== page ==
AIRCRAFT OPERATOR dissemination required: The aircraft operator must immediately pass the information and directives set forth in this SD to all stations affected, and provide written confirmation to its PSI, indicating that all stations affected have acknowledged receipt of the information and directives set forth in this SD. The aircraft operator must disseminate this information to its senior management personnel, ground security coordinators, and supervisory security personnel at all affected locations. All aircraft operator personnel implementing this SD must be briefed by the aircraft operator on its content and the restrictions governing dissemination. No other dissemination may be made without prior approval of the Assistant Secretary for the Transportation Security Administration. Unauthorized dissemination of this document or information contained herein is prohibited by 49 CFR Part 1520 (see 69 Fed. Reg. 28066 (May 18, 2004).

    APPROVAL OF ALTERNATIVE MEASURES: With respect to the provisions of this SD, as stated in 49 CFR 1544.305(d), the aircraft operator may submit in writing to its PSI proposed alternative measures and the basis for submitting the alternative measures for approval by the Assistant Administrator for Transportation Sector Network Management. The aircraft operator must immediately notify its PSI whenever any procedure in this SD cannot be carried out by a government authority charged with performing security procedures.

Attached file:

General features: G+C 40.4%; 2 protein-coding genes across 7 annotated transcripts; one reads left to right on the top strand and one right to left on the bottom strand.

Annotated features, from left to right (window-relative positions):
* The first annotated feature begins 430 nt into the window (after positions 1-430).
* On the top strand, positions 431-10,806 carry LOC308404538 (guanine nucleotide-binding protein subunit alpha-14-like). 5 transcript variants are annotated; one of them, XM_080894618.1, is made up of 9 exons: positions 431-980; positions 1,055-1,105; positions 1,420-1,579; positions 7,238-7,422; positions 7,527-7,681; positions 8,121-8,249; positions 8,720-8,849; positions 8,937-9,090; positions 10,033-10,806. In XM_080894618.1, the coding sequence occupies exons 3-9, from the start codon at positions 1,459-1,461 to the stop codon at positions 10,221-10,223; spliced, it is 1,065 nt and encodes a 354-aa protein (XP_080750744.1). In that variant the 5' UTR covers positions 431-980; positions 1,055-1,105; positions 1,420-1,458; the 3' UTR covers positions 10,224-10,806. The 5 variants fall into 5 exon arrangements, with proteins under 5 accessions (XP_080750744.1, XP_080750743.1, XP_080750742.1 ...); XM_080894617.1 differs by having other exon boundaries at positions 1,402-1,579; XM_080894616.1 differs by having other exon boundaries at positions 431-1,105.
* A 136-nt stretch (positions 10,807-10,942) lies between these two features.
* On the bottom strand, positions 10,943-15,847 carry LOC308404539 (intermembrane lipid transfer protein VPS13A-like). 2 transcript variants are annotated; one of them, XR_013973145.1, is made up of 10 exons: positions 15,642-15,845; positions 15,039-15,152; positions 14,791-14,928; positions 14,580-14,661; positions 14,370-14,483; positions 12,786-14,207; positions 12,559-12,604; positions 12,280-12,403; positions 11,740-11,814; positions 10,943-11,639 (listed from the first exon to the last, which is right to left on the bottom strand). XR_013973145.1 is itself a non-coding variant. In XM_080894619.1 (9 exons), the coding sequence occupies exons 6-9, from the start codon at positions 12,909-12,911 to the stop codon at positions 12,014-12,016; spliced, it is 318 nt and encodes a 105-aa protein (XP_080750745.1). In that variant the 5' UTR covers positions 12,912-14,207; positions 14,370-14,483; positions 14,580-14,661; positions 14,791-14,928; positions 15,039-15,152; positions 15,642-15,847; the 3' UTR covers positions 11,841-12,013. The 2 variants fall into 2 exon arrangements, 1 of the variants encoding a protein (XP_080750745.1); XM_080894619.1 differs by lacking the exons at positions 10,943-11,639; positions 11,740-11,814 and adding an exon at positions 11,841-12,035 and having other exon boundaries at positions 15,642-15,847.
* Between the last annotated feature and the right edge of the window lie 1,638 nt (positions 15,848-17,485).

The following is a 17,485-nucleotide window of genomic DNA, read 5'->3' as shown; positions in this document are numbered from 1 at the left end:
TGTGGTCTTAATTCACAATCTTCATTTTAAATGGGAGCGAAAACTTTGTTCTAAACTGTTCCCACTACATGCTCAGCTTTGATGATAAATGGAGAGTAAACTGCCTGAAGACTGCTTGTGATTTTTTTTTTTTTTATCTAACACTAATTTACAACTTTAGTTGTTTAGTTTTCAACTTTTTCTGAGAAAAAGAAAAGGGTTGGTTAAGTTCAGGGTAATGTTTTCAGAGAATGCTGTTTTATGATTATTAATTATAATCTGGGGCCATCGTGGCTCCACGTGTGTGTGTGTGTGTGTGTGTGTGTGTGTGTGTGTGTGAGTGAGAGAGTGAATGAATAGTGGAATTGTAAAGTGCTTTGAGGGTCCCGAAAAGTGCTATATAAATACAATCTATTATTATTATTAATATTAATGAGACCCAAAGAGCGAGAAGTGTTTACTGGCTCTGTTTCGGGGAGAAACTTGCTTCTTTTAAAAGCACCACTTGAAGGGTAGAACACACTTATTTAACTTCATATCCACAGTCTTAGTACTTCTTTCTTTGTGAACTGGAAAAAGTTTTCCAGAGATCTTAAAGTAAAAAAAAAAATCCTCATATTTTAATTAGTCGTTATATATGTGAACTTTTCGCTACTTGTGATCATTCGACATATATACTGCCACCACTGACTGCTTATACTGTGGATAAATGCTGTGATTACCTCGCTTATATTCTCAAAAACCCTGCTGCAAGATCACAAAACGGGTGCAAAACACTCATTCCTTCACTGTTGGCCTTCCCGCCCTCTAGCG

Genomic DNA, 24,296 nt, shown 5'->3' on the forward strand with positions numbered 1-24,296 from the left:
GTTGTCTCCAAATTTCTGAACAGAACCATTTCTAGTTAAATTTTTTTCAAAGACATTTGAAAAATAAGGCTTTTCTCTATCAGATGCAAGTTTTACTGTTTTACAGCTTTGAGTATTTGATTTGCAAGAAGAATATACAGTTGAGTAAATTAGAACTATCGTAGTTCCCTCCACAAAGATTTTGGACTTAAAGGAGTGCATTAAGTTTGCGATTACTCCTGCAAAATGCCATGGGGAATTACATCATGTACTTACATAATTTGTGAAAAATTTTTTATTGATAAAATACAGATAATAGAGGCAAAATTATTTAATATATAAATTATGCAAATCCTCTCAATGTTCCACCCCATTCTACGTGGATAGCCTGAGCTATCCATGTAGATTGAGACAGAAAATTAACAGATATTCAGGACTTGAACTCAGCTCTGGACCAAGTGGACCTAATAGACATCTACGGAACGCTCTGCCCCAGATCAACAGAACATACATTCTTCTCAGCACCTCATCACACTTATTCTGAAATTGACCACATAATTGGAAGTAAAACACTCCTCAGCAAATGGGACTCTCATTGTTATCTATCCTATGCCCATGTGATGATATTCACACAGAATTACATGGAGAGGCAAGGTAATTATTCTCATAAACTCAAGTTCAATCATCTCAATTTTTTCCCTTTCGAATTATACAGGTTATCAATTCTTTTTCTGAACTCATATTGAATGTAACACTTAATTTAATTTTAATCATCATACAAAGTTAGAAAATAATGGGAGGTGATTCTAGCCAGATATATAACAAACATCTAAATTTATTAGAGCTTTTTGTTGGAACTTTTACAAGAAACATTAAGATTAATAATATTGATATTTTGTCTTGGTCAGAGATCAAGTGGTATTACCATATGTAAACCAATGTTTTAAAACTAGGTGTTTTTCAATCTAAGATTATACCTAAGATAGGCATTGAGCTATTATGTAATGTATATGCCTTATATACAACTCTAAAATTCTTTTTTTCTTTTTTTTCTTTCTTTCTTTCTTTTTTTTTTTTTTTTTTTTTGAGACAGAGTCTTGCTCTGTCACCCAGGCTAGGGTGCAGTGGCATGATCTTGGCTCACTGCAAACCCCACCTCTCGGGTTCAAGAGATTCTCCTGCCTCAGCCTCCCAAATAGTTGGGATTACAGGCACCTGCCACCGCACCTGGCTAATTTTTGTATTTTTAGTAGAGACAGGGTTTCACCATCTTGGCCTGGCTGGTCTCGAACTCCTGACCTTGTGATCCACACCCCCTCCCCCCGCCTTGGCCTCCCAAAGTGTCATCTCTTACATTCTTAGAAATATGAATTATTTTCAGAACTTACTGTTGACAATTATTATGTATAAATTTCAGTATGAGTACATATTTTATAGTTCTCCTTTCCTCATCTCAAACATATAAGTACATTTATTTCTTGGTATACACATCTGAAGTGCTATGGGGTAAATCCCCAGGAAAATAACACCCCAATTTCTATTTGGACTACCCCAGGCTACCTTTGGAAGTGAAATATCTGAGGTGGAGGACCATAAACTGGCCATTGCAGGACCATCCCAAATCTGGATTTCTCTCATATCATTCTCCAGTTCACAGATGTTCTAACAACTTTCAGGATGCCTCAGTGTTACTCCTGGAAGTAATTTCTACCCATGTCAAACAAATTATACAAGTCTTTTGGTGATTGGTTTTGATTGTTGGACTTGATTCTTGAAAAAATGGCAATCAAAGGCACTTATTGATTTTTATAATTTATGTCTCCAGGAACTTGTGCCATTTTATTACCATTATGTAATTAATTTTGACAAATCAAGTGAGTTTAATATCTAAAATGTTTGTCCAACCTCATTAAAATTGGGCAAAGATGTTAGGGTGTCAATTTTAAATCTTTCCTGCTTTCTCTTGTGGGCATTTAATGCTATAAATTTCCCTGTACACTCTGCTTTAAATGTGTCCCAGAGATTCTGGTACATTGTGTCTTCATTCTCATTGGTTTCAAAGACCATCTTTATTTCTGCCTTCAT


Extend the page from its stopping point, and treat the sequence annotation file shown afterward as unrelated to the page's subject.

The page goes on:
FOR TSA ACTION ONLY: The TSA must issue this SD immediately to the corporate security element of all affected U.S. aircraft operators.

    FOR STATE DEPARTMENT: Retransmittal to appropriate foreign posts is authorized. Post must refer to STATE 162917, 201826Z Sep 01, Subject: FAA Security Directives and Information Circulars: Definitions and Handling, for specific guidance and dissemination.

    Gale Rossides
    Acting Administrator

  • Ruvy


    If you tweak Deano’s stats just a bit, the picture changes dramatically. Add the 3,000 people killed at the World Trade Center (allegedly from airplanes hitting it) to the 647 dead, and you get 3,647 dead.

    Now let’s take a look:

    Total # passengers and those near airplanes: 7,015,633,000.

    Total # killed in terrorist attacks involving airplanes: 3,647.

    Odds of being a victim in a terrorist attack involving airplanes 1 in 1,923,672.

    It’s a very different perspective.

    Ah, it’s fun to remember Sam Clemens’ saying: “There are lies, there are damned lies, and then there are statistics.”